Congratulations on your decision to work from home. The first step to running a successful home business is to get the business up and running. To do that you will need a home office. Assuming you already have a room in mind and have the essentials, like a desk, computer and office supplies, it’s time to think about the layout of home office.
Doors: According to the principles of Feng Shui your desk should always face the door, as this is believed to bring you luck. Even if you don’t believe in Feng Shui, facing the door is always a good option as it allows you to see if someone enters your office. If placing the desk facing the door is not possible, hanging a mirror on the wall opposite the door so you have a view of the door is the next best thing. Consider the door placement carefully before arranging your office.
Lighting: Adequate lighting is essential in the home office. If your primary work includes working on a computer, it is important that light from windows does not reflect off your computer screen. The best way to eliminate glare from the window is to place your desk adjacent to the window. When the view from the window includes trees and other natural features, it is thought to enhance your creativity.
Window Coverings: Attractive window coverings can be used either to cut down glare from the sun or to conceal an unpleasant view. Choose fabric that portrays professionalism and nix those cute little polka dots, unless fashion design is part of your business. According to Moshells, a respected online home décor site, medium or heavy weight curtains should be two to two and a half times the width of the window while sheers should be three times the width. Curtains should fall just below the window frame.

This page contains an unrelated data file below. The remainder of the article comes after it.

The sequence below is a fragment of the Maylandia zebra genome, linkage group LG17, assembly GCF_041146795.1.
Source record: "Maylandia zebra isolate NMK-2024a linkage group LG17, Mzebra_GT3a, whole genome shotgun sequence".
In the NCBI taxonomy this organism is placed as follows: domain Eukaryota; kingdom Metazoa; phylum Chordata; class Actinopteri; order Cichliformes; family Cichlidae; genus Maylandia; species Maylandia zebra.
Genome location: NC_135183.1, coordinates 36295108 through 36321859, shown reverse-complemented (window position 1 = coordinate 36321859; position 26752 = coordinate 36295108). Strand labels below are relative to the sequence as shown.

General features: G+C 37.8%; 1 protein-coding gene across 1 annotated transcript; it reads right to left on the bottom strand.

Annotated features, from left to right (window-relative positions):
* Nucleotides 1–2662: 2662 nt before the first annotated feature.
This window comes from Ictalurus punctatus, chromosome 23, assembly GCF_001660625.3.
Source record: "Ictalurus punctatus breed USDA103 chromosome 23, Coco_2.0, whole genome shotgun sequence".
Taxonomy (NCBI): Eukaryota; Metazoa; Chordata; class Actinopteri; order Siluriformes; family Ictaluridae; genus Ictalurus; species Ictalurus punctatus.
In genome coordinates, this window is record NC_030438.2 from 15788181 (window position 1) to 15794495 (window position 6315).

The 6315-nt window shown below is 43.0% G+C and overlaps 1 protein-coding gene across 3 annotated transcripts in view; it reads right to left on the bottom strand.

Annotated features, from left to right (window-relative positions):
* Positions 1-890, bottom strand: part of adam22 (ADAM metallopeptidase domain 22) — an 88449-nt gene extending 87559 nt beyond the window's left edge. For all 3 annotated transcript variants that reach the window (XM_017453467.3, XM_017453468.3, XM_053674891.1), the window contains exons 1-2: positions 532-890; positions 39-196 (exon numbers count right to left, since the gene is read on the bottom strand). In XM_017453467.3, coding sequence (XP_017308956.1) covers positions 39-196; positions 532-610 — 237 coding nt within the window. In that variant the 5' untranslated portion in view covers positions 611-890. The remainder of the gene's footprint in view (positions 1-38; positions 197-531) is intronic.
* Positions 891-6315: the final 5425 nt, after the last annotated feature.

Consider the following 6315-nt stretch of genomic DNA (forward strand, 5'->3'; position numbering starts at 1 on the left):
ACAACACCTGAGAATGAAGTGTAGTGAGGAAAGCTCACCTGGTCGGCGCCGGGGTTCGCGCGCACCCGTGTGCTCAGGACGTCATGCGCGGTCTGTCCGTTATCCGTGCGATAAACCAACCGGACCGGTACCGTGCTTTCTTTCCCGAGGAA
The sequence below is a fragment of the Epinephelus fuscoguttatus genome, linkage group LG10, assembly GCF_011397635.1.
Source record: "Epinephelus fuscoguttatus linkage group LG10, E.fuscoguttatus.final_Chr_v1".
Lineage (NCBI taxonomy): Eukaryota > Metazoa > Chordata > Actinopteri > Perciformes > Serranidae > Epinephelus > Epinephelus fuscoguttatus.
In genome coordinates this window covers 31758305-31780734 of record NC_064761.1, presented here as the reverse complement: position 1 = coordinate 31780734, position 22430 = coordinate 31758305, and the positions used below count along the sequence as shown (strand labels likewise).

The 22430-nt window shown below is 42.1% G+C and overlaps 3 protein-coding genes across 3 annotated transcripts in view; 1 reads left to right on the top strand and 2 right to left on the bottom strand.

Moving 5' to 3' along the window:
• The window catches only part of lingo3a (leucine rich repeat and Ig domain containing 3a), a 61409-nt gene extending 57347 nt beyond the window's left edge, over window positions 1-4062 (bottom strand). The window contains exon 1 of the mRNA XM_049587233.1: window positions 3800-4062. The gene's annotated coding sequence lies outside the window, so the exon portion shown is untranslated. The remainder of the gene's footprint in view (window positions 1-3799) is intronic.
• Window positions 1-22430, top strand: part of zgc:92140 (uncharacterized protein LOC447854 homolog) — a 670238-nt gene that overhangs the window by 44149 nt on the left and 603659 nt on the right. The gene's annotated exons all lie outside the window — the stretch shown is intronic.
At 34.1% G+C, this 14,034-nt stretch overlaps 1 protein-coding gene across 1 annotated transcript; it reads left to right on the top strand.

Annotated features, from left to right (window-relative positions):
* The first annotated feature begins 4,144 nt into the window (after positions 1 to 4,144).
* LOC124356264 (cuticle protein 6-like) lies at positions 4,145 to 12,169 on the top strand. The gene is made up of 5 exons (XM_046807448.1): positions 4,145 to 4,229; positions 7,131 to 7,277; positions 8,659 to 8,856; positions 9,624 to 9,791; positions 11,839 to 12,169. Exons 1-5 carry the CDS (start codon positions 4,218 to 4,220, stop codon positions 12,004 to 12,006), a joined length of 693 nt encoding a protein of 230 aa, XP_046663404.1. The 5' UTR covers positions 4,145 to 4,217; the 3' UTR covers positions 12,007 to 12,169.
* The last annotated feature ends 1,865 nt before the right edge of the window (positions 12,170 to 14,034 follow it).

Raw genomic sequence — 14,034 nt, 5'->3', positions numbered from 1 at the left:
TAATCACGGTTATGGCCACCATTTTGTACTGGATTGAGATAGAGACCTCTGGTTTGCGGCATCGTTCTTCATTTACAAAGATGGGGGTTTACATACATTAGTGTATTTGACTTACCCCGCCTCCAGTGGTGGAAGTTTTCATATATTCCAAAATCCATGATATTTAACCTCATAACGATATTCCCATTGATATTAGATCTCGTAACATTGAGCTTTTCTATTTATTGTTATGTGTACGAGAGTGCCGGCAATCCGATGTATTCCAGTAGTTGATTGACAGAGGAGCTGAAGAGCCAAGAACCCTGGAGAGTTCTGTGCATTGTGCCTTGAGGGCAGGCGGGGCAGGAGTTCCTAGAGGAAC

Plants: Adding a plant or two to your home office brightens the area and helps keep the air clean, too. Choose plants according to their lighting needs. While some plants, such as spider plants thrive in bright indirect light, pothos thrives in low-light conditions.
Communication: Telephone lines, printers and other communication devices don’t need to take up a lot of space, but you do need access to them. Tuck power cords behind furniture and position equipment so that it is easy to reach.
Storage: Whether you choose a filing cabinet or decorative shelving, storage is vital to your success. Think about the services you provide and how you will store projects and supplies.
Personal Touches: While your home office should reflect your business goals and commitment to success, don’t be afraid to add personal touches. Framed photos of family or pets, artwork on the walls or a knick-knack or two helps to create a work space that is both comfortable and productive.